If you can get your arms and mind around the principles set forth in the two articles, you should be in good shape. You might also want to search the forum for posts for doughs using bigas (in the classical sense) to get some ideas as to quantities of bigas to use and other possibly useful information. As an example, Tony G has a recipe that uses a preferment that he calls a tiga. And it uses commercial yeast. I played around with Tony's recipe at Reply 12 at:

https://www.pizzamaking.com/forum/index.php?topic=39124.msg391237#msg391237

And when you perhaps were a mere child  , back in 2005, I played around with bigas at:

https://www.pizzamaking.com/forum/index.php?topic=986.msg8806#msg8806

Peter

Thank you!  Haha you would know the tool, since you co-created it, it seems So to make sure I'm getting it correct, for that recipe I posted, I would input 50-60% water under the "Enter your preferment's percentage of water" field?  And if I want 5% biga in the total pizza dough, the radio button option of "% of Total Dough Ball Weight" and then 5% under "Enter desired preferment amount: __%"

The links you provided are awesome and 2005 brings back memories haha.  I believe the IDY amounts are so low that it won't throw off the yeast percentages too much as you stated, and I remember that being the case when making a 15 hour biga for Scali bread.  Also, I saw in your thread, one of the users recommended 2 weeks for the biga.  That is pretty close with what I found to be a good range for fermentation flavors.  And with that biga and sourdough starter, you said you don't like to remove some of the ferment when you feed it.  I would love to try this, as I couldn't stand the mess created with weighing out old starter and using a bowl to discard it.  Obviously if it gets to big I'd have to divide it up, but you found this to work well?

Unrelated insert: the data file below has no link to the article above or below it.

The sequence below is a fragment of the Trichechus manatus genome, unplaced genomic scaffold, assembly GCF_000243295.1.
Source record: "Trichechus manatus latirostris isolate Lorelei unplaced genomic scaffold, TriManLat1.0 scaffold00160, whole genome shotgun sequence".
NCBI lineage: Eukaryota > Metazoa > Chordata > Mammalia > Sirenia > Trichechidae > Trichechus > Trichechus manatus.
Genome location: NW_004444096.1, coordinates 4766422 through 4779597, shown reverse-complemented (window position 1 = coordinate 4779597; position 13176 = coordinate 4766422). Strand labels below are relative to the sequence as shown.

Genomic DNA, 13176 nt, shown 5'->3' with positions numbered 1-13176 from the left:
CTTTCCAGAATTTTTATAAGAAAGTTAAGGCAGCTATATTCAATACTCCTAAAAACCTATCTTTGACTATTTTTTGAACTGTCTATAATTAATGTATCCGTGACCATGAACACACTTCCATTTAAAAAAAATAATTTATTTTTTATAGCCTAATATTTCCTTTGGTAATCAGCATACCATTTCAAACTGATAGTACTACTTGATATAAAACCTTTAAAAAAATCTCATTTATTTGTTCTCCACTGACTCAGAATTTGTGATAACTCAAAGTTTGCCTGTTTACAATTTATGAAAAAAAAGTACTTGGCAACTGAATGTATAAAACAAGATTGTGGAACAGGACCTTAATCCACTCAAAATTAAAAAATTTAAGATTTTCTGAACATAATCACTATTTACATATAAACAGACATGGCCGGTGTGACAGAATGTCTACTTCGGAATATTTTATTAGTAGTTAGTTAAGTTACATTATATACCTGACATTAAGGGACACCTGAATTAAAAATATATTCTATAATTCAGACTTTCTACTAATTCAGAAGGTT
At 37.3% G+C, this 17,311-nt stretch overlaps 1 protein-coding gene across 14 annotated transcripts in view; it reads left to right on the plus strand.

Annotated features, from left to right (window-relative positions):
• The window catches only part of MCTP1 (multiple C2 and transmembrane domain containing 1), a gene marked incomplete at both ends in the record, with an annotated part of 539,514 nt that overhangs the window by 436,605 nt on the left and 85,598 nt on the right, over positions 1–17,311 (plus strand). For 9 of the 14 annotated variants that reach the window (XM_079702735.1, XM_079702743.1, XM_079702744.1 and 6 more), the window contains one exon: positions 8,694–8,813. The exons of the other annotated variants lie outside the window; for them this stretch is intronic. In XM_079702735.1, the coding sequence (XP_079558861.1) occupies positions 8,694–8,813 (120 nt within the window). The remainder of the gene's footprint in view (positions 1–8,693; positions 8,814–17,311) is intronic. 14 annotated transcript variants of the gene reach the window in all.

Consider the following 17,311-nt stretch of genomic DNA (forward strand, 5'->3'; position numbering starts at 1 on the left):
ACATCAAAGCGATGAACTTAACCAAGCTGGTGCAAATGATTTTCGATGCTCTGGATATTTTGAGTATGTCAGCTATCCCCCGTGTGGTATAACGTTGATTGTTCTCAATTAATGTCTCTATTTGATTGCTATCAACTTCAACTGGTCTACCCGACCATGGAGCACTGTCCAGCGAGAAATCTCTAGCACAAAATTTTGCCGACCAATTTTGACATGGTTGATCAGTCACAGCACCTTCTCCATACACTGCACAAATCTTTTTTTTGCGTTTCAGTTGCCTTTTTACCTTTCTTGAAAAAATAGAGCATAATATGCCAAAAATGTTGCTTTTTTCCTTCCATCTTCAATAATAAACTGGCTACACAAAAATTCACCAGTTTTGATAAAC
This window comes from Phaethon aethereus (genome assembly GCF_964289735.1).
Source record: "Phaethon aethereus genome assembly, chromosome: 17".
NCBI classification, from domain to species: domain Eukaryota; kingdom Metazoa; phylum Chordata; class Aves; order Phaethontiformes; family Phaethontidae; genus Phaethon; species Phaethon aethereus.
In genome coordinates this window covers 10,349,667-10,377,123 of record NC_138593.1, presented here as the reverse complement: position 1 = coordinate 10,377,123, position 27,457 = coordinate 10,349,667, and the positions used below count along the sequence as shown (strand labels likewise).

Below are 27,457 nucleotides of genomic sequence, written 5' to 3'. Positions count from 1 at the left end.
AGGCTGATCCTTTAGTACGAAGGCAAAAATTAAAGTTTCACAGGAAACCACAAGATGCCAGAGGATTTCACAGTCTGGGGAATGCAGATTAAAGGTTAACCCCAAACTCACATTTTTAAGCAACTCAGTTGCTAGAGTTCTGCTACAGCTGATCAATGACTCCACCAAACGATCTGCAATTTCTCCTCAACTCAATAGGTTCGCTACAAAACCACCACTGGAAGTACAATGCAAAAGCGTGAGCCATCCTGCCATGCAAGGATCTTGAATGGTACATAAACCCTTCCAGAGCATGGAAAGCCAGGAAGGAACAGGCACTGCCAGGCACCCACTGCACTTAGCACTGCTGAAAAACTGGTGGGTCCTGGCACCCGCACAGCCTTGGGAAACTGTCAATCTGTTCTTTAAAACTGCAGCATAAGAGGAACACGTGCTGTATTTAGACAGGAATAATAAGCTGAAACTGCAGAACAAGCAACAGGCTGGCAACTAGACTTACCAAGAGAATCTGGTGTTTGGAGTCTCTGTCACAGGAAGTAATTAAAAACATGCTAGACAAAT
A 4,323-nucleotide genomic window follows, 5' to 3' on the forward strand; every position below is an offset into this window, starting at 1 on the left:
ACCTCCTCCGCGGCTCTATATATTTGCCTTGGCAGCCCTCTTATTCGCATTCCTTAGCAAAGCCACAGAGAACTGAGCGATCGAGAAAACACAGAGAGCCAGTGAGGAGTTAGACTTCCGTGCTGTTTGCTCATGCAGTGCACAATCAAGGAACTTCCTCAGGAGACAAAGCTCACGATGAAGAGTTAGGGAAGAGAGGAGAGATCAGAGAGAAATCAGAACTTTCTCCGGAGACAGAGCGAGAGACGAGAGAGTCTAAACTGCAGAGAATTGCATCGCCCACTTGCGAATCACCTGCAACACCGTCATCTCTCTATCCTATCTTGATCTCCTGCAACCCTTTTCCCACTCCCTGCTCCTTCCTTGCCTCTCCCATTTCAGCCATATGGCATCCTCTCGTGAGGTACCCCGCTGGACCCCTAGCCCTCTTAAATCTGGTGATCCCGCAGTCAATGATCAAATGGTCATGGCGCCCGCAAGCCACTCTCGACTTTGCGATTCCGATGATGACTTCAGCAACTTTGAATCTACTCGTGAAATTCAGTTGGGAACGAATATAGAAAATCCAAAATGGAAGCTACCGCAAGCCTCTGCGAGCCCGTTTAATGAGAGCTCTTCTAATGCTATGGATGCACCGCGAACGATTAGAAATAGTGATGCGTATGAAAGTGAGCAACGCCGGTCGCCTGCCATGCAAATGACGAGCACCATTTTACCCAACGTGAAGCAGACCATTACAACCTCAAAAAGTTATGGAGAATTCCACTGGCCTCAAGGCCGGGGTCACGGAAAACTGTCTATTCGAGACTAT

• #4 by Pete-zza on 05 Nov 2019
• So to make sure I'm getting it correct, for that recipe I posted, I would input 50-60% water under the "Enter your preferment's percentage of water" field?  And if I want 5% biga in the total pizza dough, the radio button option of "% of Total Dough Ball Weight" and then 5% under "Enter desired preferment amount: __%"

The links you provided are awesome and 2005 brings back memories haha.  I believe the IDY amounts are so low that it won't throw off the yeast percentages too much as you stated, and I remember that being the case when making a 15 hour biga for Scali bread.  Also, I saw in your thread, one of the users recommended 2 weeks for the biga.  That is pretty close with what I found to be a good range for fermentation flavors.  And with that biga and sourdough starter, you said you don't like to remove some of the ferment when you feed it.  I would love to try this, as I couldn't stand the mess created with weighing out old starter and using a bowl to discard it.  Obviously if it gets to big I'd have to divide it up, but you found this to work well?
Pod4477,

To give you an idea as to how the preferment dough calculating tool works, assume that you want to use a specified amount of biga that has a hydration value of 50%. Let's assume that the amount of biga you want to use is 5% of the total dough ball weight. Let us further assume that you want the biga to use 100 grams of flour. So, with the flour at 100 grams, you need 50 grams of water to have a hydration value of 50%. Now, if you look at the preferment dough calculating tool at https://www.pizzamaking.com/preferment-calculator.html, You will see the statement:

Note: Preferment percentage of water = (weight of water divided by total weight of preferment) x 100.